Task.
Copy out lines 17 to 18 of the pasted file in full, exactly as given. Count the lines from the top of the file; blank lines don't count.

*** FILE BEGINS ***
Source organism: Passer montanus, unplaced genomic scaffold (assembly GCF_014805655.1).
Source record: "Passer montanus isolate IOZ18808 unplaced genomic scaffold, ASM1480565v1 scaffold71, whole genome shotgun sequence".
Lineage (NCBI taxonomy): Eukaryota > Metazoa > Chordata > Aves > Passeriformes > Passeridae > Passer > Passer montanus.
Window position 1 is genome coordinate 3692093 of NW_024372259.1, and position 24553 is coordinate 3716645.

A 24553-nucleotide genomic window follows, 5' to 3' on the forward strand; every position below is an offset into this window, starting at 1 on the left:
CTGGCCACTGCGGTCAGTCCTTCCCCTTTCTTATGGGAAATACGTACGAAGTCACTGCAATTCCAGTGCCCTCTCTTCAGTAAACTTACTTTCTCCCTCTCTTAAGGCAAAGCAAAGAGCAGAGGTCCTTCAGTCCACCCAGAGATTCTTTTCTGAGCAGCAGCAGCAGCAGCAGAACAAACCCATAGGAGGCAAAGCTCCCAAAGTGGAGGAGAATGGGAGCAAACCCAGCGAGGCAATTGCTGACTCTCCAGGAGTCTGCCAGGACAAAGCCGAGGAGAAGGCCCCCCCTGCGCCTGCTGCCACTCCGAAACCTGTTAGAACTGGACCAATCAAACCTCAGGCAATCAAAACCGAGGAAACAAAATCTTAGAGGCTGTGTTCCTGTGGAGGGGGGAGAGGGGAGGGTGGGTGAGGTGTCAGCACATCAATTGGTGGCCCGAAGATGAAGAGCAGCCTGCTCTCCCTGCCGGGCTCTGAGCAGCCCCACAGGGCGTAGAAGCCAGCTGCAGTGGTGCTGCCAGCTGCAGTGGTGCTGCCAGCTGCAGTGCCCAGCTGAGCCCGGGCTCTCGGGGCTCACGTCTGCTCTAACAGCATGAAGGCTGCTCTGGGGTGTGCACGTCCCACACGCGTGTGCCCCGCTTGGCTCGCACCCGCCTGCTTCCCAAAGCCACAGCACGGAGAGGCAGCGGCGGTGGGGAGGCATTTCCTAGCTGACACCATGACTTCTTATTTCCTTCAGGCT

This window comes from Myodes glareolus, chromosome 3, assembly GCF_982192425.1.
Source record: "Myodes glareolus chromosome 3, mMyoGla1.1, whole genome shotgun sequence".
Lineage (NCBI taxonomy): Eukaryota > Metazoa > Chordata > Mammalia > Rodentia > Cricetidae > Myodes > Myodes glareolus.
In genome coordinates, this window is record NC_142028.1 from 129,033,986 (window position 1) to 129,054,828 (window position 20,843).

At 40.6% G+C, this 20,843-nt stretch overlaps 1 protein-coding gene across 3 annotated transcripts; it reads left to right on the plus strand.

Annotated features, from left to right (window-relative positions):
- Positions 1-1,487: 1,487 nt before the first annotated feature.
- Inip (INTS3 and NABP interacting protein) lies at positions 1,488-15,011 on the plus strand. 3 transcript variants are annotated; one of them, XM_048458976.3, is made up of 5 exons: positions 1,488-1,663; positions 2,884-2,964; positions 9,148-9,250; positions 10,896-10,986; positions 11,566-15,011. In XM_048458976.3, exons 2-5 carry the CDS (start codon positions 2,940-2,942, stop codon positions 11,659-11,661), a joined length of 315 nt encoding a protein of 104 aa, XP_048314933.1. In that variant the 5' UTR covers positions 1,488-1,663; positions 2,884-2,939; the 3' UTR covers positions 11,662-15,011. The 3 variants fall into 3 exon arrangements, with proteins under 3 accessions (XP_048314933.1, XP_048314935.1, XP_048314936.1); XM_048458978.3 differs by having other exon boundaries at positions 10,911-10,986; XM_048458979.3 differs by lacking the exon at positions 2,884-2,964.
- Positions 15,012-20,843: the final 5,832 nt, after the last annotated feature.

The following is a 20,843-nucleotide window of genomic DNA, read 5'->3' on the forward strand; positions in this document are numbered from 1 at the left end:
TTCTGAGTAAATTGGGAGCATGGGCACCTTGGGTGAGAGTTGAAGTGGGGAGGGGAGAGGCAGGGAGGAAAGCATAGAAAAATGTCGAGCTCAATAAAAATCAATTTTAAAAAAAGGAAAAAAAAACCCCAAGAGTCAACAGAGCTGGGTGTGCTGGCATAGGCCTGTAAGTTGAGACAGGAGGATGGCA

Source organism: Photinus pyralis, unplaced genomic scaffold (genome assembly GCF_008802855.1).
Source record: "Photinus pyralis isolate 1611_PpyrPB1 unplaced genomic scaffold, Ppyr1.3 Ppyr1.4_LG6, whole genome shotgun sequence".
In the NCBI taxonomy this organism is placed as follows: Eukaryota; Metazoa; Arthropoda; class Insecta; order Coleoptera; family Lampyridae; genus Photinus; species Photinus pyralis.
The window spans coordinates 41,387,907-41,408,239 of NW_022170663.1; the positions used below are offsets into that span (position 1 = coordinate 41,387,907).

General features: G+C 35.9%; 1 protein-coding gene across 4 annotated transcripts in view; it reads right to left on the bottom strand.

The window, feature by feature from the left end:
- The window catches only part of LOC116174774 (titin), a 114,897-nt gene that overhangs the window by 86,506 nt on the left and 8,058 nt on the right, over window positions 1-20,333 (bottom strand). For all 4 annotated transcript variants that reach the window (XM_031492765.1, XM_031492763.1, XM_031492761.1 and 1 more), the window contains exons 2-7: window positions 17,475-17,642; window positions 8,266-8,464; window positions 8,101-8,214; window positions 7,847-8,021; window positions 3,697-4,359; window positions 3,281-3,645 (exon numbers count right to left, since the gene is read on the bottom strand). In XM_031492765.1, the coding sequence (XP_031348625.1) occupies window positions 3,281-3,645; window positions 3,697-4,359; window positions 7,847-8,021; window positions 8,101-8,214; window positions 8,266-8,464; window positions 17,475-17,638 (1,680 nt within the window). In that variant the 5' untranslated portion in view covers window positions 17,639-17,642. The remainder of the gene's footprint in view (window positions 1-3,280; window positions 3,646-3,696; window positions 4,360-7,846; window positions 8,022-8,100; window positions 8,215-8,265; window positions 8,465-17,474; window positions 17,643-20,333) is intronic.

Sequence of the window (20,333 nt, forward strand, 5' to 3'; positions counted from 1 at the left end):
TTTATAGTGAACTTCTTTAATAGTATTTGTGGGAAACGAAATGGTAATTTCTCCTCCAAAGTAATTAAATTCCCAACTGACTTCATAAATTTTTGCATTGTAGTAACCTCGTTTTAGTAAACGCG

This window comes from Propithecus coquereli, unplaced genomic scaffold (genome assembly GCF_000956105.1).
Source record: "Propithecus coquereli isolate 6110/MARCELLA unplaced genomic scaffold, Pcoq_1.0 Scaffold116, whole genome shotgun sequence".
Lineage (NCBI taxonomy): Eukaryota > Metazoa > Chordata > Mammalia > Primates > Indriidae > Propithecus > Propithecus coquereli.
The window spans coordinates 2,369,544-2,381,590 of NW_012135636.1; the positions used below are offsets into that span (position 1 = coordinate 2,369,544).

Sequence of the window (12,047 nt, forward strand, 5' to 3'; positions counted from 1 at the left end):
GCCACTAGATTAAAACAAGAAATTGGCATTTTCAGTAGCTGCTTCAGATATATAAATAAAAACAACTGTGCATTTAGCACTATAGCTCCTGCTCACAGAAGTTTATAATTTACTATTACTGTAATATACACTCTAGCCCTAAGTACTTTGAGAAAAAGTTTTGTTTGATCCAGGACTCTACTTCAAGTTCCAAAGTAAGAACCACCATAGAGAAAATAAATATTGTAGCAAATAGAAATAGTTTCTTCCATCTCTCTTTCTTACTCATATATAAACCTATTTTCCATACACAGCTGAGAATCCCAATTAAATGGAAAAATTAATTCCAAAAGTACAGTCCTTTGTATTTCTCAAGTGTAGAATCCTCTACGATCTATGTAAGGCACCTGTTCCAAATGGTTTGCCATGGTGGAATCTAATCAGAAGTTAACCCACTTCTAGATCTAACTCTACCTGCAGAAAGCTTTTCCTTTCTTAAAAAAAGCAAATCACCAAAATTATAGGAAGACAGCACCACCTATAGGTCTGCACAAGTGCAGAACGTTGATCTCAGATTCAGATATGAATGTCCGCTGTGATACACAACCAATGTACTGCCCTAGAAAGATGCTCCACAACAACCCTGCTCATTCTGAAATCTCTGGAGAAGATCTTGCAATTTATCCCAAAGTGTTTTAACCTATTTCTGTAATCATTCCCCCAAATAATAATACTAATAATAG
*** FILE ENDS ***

TTCTGAGTAAATTGGGAGCATGGGCACCTTGGGTGAGAGTTGAAGTGGGGAGGGGAGAGGCAGGGAGGAAAGCATAGAAAAATGTCGAGCTCAATAAAAATCAATTTTAAAAAAAGGAAAAAAAAACCCCAAGAGTCAACAGAGCTGGGTGTGCTGGCATAGGCCTGTAAGTTGAGACAGGAGGATGGCA

Source organism: Photinus pyralis, unplaced genomic scaffold (genome assembly GCF_008802855.1).